Operation of the LED’s

Laser Diodes


The LEDs are modified to form laser diodes. The laser diodes are therefore also made of the P-N junction. The depletion layer for the laser diodes is also small. The difference between the construction of a laser diode and the LED is that the region where the flow of current is concentrated is minimized in the case of a laser diode. This means that this region is small for a laser diode while for an LED this region is large (Cathey 155). This is to ensure that the flowing electrons are concentrated within a smaller area. Polishing of the ends of this region is also done. The concentration of holes and electrons in the conduction and valence bands respectively is also made large enough.

This ensures that after recombination, the energy possessed by the photons is so much that their passing can trigger the release of other photons. This clearly shows that the number of photons and therefore light emitted by the laser diode is more compared to that emitted by the LED diode. The stimulation of the production of more photons by the photons that have already been generated is what is referred to as the laser action.

Principle of operation

The laser diode operates in the same way as the LED diode. The only difference is the fact that for a laser diode, there is the laser action where the emitted photons have sufficient energy to stimulate the release of other photons. The recombination of the charge carriers in the conduction and the valence bands takes place like in the case of the LED diode.

Color of the laser

The color of the laser is also determined by the wavelength of the emitted light. The wavelength is determined by the type of material that is used to make the laser. The details concerning these materials are shown in table 1 in the LED section above.

Uses of laser diodes

The laser is mainly used in the compact disk and DVD players. This is because the amount of light that the laser produces is consistent and is also easy to focus on. These players require a high degree of focusing to be able to read and consequently display the required content.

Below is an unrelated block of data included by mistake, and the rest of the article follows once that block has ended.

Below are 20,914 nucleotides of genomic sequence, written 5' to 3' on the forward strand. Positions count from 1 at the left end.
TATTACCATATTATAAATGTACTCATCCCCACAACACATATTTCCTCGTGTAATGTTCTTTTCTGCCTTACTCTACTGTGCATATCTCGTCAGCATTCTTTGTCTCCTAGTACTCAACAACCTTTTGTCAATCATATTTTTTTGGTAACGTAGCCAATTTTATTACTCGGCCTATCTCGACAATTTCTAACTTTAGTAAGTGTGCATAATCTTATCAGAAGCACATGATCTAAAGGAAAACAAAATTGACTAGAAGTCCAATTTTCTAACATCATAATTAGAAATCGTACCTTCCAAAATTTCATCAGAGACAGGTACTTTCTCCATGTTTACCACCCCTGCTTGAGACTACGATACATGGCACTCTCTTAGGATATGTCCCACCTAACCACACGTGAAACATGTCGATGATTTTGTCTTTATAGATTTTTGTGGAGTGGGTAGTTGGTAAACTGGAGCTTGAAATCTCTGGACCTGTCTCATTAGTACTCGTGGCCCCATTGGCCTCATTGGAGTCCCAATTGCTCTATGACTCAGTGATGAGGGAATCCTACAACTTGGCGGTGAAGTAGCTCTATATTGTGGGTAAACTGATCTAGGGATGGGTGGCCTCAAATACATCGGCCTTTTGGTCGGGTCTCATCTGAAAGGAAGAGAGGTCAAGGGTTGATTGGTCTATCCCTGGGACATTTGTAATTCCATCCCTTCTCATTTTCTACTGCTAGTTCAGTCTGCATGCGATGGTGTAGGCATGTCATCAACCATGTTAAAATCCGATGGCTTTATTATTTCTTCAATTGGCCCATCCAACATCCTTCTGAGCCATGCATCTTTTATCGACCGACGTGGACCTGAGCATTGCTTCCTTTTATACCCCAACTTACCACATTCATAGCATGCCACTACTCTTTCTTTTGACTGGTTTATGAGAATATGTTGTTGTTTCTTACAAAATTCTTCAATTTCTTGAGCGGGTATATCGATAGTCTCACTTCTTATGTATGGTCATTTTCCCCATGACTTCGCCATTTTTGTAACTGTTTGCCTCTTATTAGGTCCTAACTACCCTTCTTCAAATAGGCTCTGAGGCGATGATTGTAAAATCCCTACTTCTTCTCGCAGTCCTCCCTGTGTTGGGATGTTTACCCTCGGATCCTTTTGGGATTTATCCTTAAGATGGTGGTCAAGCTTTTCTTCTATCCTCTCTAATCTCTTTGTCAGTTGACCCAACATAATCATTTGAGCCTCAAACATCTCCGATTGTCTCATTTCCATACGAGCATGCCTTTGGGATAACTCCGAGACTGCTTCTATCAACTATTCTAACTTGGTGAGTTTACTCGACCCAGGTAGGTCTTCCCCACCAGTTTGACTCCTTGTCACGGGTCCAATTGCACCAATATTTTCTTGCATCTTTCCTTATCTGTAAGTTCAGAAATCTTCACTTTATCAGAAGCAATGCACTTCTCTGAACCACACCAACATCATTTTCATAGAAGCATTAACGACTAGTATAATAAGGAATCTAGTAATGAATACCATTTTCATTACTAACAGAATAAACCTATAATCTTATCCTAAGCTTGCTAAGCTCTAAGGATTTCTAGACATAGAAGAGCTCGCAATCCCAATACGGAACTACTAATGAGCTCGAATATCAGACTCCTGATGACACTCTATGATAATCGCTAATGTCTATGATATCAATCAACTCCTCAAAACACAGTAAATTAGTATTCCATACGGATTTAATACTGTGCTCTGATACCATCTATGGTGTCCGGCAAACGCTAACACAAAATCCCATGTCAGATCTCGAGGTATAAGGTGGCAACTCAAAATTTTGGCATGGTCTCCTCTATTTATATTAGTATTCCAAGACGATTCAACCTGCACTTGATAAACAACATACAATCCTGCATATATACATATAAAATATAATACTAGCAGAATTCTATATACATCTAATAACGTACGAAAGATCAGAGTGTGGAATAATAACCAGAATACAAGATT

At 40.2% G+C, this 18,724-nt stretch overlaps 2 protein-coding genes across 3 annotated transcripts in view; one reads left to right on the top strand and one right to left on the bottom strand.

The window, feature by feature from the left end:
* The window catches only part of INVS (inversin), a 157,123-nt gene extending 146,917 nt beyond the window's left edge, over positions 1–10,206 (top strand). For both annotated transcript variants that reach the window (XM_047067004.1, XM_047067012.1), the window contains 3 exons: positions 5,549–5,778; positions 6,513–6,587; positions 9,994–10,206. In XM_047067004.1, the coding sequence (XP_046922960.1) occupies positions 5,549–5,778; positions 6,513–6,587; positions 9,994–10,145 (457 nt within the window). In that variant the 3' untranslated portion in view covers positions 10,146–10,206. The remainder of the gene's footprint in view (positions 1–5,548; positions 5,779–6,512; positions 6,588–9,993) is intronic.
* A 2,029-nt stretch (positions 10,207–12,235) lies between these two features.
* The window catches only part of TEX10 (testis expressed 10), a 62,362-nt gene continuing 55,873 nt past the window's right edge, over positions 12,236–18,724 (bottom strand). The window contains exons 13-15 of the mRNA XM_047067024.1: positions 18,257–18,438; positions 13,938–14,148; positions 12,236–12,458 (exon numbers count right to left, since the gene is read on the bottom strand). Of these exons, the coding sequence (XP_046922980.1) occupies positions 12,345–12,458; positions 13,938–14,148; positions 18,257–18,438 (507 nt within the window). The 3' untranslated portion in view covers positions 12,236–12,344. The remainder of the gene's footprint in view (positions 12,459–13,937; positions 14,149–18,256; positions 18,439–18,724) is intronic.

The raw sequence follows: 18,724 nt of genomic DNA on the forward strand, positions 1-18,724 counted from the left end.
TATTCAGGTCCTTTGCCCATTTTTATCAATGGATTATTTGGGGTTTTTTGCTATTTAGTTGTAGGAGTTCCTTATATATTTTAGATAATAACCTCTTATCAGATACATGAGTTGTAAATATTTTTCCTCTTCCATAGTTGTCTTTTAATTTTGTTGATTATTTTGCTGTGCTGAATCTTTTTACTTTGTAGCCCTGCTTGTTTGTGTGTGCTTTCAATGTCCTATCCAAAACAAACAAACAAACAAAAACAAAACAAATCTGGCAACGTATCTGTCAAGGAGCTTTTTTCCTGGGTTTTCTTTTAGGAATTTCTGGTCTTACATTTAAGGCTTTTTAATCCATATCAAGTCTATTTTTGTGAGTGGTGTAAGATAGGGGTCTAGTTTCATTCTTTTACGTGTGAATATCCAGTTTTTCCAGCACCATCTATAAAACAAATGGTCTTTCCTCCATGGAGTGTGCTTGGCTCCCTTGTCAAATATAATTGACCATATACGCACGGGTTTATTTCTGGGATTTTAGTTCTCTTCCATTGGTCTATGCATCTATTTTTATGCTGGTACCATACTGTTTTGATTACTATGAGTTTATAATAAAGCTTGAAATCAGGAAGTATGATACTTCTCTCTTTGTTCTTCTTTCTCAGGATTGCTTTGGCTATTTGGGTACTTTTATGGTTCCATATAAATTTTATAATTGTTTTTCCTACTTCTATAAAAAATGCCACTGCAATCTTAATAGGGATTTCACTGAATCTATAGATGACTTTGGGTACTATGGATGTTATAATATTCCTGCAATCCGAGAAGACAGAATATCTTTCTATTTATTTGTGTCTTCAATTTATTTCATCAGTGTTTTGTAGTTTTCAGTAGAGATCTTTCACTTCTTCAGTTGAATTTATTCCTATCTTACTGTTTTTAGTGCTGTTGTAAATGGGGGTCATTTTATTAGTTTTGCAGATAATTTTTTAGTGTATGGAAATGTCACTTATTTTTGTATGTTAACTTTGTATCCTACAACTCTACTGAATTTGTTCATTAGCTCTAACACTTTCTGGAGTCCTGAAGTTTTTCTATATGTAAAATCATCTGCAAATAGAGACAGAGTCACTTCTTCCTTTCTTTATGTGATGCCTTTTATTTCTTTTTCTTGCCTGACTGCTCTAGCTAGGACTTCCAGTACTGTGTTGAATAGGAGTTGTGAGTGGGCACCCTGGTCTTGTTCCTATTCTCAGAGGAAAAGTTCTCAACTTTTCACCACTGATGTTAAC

Operation of the laser diode

The laser diode is operated above a certain value of current referred to as the threshold current. Below this value of current, the laser will produce current but will be operating as an LED (Boylestad 541). This means that the light that will be produced will be incoherent. When this value of current is reached, it triggers the laser action and the emitted light will therefore be coherent. The current supplied to the laser also needs to be constant. This means more control mechanisms are required as opposed to when an LED is operated. The control will ensure that the current supplied to the laser is almost constant at all times.

The figure below shows the laser region and the LED region.

The laser region and the LED region

Differences between laser diodes and light-emitting diodes

  1. The laser diode’s pulse duration is shorter compared to that of the LED’s. This property is mainly used when using the lights emitted by these diodes during optical fiber communication.
  2. The radiation emitted by the laser diode is not limited while that emitted by the LEDs is limited. This means that the power that is emitted by the laser diodes is much higher.
  3. The light that is emitted by the LEDs diverges to a greater extent compared to that emitted by the laser diodes.
  4. The light from a laser diode has a single wavelength while that from an LED is monochromatic.
  5. The light from a laser diode is from a stimulated emission meaning that all the emitted photons are in phase while that emitted from an LED is from spontaneous emission.


The explanations between the construction of the LED and the laser diodes show some similarities and also some differences. The two are similar in terms of what constitutes them. They may be made from the same compounds but the design in which the layers are laid varies. It is also seen that a laser can operate as an LED if the threshold diode current is not reached. This further shows that these two devices are more similar than they are different. Their applications are however different since the amount and quality of the light they produce varies. The two diodes can therefore not be used interchangeably.

Works Cited

Bishop, Owen. Understand Electronics. Wolgan Valley: Newness, 2001. Print.

Boylestad, Robert L. Electronic Devices and Circuit Theory. Boston: Prentice-Hall, 2009. Print.

Cathey, Jimmie J. Schaum’s Outline of Electronic Devices and Circuits. New York: McGraw-Hill, 2002. Print.

Ferry, David K. Electronic Materials and Devices. London: Academic Press, 2001. Print.

Floyd, Thomas L. Electronic Devices. Boston: Prentice-Hall, 2001. Print.

Hassul, Michael. Electronic Devices and Circuits. Boston: Prentice-Hall, 1997. Print.

Holloway, Paul H and Gary E McGuire. Handbook of Compound Semiconductors. Ohio: William Andrew, 1997. Print.

Kelly, Michael J. Low Dimensional Semiconductors. Oxford: Oxford University Press, 1996. Print.

Theraja, B L and A K Theraja. A Textbook of Electrical Technology. New Delhi: S. Chand & Company LTD, 2005. Print.